That arthritis pain is killing you? Well, it might be the pack you smoked today that caused it.
Recent research evidence indicates that smoking cigarettes can increase your chances of getting rheumatoid arthritis, an autoimmune form of the disease that has nothing to do with age. The study looked at 860 people and 605 of these had rheumatoid arthritis and 255 didn’t. Analysis of the data showed that heavy long-term smokers (e.g. those who smoke a apack a day for 10 years) are the most likely to develop the disease. According to study author Ted Mikuls of the University of Nebraska Medical Center:
Smoking cigarettes is linked to many chronic diseases, including cancer, heart disease and stroke. Now we can add rheumatoid arthritis to this list.
So next time you feel that pain on your joints, check your lifestyle and check your health habits. What have you done today?
About rheumatoid arthritis:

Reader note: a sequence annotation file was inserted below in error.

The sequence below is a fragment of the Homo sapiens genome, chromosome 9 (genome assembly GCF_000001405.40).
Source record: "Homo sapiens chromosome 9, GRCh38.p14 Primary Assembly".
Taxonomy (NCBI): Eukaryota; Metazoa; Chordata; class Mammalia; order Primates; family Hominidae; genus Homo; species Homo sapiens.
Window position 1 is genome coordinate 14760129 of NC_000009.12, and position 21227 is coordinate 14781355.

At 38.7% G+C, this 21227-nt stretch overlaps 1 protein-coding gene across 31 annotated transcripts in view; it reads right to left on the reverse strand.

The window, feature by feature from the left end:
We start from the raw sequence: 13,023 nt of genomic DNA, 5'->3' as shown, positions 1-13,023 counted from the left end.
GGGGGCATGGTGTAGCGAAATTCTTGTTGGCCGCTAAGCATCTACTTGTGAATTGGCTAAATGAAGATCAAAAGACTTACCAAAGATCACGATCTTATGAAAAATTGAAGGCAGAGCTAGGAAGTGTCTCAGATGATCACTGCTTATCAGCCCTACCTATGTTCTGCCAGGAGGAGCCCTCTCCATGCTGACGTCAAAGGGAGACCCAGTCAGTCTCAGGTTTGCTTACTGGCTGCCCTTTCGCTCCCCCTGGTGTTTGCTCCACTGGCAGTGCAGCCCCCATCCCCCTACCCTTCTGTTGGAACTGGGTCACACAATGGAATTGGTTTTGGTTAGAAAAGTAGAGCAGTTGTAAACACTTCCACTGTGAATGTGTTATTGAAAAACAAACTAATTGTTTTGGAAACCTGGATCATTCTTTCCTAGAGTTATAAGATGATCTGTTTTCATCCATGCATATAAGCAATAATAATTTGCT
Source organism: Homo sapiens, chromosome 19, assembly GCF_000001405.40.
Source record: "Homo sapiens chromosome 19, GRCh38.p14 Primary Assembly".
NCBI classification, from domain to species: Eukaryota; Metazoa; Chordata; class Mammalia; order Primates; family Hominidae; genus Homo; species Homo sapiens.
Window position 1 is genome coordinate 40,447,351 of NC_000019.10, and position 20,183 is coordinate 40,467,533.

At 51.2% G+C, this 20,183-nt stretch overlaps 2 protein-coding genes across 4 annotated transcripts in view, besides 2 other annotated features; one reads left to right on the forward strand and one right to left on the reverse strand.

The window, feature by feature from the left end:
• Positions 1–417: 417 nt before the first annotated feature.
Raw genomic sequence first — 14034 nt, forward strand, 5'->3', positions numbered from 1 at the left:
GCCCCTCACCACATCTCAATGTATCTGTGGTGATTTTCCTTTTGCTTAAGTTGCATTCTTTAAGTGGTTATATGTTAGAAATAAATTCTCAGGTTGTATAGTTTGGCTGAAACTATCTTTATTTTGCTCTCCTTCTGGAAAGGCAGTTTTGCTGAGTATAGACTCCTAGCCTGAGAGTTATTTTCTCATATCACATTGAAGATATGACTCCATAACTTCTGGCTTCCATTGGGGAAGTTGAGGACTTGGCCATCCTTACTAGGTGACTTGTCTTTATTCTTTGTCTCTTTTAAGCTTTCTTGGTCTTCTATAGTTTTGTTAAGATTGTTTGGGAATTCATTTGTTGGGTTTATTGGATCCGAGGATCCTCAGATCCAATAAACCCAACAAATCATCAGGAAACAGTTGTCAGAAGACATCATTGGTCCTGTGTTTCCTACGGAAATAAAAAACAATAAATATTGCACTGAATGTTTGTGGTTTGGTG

Rheumatoid arthritis (RA) is a form of arthritis that causes pain, swelling, stiffness and loss of function in your joints. It can affect any joint but is common in the wrist and fingers. More women than men get rheumatoid arthritis. It often starts between ages 25 and 55. You might have the disease for only a short time, or symptoms might come and go. The severe form can last a lifetime.
Rheumatoid arthritis is different from osteoarthritis, the common arthritis that often comes with older age. RA can affect body parts besides joints, such as your eyes, mouth and lungs. RA is an autoimmune disease, which means the arthritis results from your immune system attacking your body’s own tissues.
No one knows what causes rheumatoid arthritis. Genes, environment and hormones might contribute. Treatments include medicine, lifestyle changes and surgery. These can slow or stop joint damage and reduce pain and swelling.